An extraordinary and beautifully illustrated exploration of the medieval world through twelve manuscripts, from one of the world's leading experts. Winner of The Wolfson History Prize and The Duff Cooper Prize.
A San Francisco Chronicle
Holiday Book Gift Guide Pick Meetings with Remarkable Manuscripts
is a captivating examination of twelve illuminated manuscripts from the medieval period. Noted authority Christopher de Hamel invites the reader into intimate conversations with these texts to explore what they tell us about nearly a thousand years of medieval history - and about the modern world, too.
In so doing, de Hamel introduces us to kings, queens, saints, scribes, artists, librarians, thieves, dealers, and collectors. He traces the elaborate journeys that these exceptionally precious artifacts have made through time and shows us how they have been copied, how they have been embroiled in politics, how they have been regarded as objects of supreme beauty and as symbols of national identity, and who has owned them or lusted after them (and how we can tell).
From the earliest book in medieval England to the incomparable Book of Kells to the oldest manuscript of the Canterbury Tales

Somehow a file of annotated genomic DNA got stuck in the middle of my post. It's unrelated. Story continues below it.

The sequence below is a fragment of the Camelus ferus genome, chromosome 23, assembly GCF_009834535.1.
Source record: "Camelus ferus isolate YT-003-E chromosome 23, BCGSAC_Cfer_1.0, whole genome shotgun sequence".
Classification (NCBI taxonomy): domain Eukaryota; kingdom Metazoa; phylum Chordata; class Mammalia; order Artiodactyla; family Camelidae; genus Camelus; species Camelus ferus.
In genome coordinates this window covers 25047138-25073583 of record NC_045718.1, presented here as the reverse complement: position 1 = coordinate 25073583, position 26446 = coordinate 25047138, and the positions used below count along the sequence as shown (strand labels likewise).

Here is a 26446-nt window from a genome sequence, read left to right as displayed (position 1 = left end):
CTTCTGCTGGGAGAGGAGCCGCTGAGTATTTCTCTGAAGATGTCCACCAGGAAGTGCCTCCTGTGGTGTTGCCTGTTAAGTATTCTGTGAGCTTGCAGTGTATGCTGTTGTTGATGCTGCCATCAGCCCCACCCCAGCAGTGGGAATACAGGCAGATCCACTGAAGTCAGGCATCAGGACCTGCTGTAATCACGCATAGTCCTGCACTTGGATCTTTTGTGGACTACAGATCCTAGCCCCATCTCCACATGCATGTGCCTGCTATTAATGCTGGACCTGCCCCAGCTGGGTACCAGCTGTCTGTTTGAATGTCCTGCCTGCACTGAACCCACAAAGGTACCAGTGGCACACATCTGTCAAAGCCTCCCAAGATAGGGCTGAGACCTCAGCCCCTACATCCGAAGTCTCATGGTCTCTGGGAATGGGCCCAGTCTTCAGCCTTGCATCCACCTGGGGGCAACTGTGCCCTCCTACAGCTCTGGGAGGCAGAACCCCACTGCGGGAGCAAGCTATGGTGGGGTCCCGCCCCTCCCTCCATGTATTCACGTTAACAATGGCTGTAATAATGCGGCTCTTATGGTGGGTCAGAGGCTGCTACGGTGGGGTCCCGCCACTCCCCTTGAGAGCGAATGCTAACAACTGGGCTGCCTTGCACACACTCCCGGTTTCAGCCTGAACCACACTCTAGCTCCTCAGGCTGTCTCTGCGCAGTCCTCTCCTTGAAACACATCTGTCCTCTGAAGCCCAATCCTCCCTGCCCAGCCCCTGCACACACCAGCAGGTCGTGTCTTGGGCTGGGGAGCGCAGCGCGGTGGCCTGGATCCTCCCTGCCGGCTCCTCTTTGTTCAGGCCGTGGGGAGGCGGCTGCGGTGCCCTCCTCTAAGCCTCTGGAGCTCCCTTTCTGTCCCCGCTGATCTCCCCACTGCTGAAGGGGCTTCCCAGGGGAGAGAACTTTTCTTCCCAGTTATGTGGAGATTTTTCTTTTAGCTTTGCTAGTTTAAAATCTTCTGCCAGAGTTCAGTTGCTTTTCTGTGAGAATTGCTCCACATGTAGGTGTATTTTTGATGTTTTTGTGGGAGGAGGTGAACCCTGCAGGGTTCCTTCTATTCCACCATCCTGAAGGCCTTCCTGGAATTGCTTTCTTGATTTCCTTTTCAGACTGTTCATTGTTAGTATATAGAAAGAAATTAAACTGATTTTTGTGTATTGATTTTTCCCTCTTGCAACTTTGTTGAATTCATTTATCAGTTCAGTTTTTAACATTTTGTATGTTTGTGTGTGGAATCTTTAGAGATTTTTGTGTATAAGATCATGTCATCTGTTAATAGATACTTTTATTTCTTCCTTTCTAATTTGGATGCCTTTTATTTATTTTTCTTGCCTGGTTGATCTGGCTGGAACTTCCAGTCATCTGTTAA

, these encounters tell a narrative of intellectual culture and art over the course of a millennium. Two of the manuscripts visited are now in libraries of North America, the Morgan Library in New York and the Getty Museum in Los Angeles.
Part travel book, part detective story, part conversation with the reader, Meetings with Remarkable Manuscripts
allows us to experience some of the greatest works of art in our culture to give us a different perspective on history and on how we come by knowledge.Author:
Christopher de HamelPublisher:
9.00h x 5.90w x 1.60dISBN:
About the Author
Christopher de Hamel is perhaps the best-known writer on medieval manuscripts in the world. In the course of a long career at Sotheby's he catalogued more illuminated manuscripts than any other person alive, and very possibly more than any one individual has ever done. Christopher de Hamel is a Fellow of Corpus Christi College, Cambridge; he was until recently librarian of Parker Library in Cambridge, a collection which includes many, even most, of the earliest manuscripts in English language and history. De Hamel lives in London and Cambridge.